Preclinical studies with Healos have been contradictory. In a posterior spinal fusion rabbit model, Tay et al30 reported that the fusion rate at 8 weeks for Healos with bone mineral aspirate (from the tibia) was better than with autograft. Both the Healos with BMA and the autograft group were better than Healos alone (Table 3). However, a study by Kraiwattanapong et al31 of the Boden posterolateral fusion rabbit model showed no fusion in any animal at 8 weeks in a group with Healos and bone mineral aspirate (from the iliac crest). The difference in these 2 studies may be in the source of BMA cells and their osteoprogenitor capability. In addition, the assessment of fusion is not the same. Further preclinical and clinical study is needed, but what is clear is that Healos needs a source of additional cells to be effective.
In a comparison of 2 noncontrolled clinical studies of Healos, both Grosse et al32 and Kitchel33 found that the fusion rate in patients treated with a one-level posterior lumbar spine fusion and using either autograft or Healos and BMA were similar. However, it is important to point out that in the Kitchel study,33 all patients had an interbody fusion and did not achieve these high levels of fusion with just a posterolateral lumbar spinal fusion. In addition, the number of cases in each group may not be significant. A fusion rate of 84% (21/25) was achieved for the autologous bone grafts and 80% (20/25) for the bone graft substitutes. As reported by McLain et al,34 it is possible to obtain adequate mesenchymal stem cells from direct vertebral body aspiration during pedicle screw placement as compared to iliac crest aspiration.
Another in the group of extenders and enhancers is synthetic bone graft. A common example is beta tricalcium phosphate (β-TCP). There are several generic forms of the product, but the one the senior author (R.R.B.) is most familiar with carries the proprietary name Vitoss (Orthovita, Malvern, PA). Like DBM products, not all generic forms of β-TCP will perform the same, as there are proprietary differences such as porosity that can significantly affect results. The study by Fleming et al14 shows that Vitoss mixed with BMA from iliac crest results in a composite containing a significant number of osteoconductive growth factors and osteogenic precursor bone cells. Epstein35 conducted a prospective study on 40 patients undergoing posterolateral lumbar fusion with 53 levels instrumented with pedicle screws (27 single level, and 13 two level). Vitoss foam strips with bone mineral aspirate from the iliac crest or pedicle plus local bone was used in approximately a 50:50 mix. There was no control group. The results showed a successful fusion for 26 of 27 single-level fusions (with 1 pseudarthrosis) and 11 of 13 two-level fusions (with 2 pseudarthroses) as assessed by dynamic plain radiographs and computed tomography scan. However, postoperative follow-up in this series was only 12 months.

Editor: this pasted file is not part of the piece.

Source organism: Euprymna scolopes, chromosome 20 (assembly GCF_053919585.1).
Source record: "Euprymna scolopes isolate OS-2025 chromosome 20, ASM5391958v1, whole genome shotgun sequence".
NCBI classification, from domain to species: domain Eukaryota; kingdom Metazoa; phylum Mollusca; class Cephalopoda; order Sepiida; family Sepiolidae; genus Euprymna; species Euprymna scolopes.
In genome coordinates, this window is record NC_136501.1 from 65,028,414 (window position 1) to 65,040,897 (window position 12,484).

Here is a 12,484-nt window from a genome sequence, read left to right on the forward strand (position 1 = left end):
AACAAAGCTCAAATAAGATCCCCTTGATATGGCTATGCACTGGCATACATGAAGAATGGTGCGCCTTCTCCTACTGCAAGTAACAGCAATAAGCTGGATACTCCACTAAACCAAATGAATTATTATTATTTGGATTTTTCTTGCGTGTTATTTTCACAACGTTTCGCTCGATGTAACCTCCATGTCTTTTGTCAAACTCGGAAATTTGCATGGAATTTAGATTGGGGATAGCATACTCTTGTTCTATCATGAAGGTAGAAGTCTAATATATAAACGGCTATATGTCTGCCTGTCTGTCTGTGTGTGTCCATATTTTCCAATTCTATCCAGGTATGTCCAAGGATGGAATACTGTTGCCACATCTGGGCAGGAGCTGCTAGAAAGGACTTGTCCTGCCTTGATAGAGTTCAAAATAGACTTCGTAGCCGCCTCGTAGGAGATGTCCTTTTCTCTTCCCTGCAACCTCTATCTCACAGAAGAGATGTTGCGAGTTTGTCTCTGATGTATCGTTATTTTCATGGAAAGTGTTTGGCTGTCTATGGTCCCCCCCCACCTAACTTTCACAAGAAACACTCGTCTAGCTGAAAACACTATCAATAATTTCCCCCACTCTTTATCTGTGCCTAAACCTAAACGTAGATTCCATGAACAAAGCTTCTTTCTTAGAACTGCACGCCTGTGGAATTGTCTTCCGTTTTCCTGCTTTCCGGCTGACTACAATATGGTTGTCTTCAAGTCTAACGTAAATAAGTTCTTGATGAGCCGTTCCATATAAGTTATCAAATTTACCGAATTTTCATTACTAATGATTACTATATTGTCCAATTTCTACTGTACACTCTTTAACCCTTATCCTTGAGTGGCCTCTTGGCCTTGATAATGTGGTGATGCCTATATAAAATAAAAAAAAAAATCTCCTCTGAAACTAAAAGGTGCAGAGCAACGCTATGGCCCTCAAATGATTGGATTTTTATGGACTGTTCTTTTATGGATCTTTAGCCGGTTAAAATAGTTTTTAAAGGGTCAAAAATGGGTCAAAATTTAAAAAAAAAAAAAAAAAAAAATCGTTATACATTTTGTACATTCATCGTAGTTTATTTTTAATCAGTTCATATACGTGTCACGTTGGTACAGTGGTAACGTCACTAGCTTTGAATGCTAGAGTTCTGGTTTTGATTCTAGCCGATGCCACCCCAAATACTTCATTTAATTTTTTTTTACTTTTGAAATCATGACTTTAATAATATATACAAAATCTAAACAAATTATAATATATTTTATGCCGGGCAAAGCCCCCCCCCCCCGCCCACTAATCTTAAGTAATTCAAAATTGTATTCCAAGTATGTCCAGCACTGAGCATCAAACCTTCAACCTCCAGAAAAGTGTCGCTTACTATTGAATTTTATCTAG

In a randomized study by Lerner et al,36 20 patients using β-TCP (Vitoss) as an extender for local bone graft were compared with 20 patients using iliac crest bone graft. There were no significant differences in the preoperative or follow-up Cobb angles or in the percent correction and maintenance of correction. Follow-up averaged 46 months in the β-TCP group and 48 months in the autograft group. The postoperative visual analog score for iliac crest site showed considerable pain in 14 of 20 patients who experienced a mean of 4.1 (range, 1–8) at discharge, which improved to 4 of 20 patients experiencing pain with a mean of 3.5 (range, 2–5) at last follow-up. No patients underwent reoperation in the iliac crest bone graft group, while 2 patients did in the β-TCP group. One case was a technical failure with only 1 pedicle screw in the lower instrumented level on 1 side, and the other was revision of a pedicle screw, unrelated to the issue being studied.
Part II: Bone Grafting in Children With Neuromuscular Deformity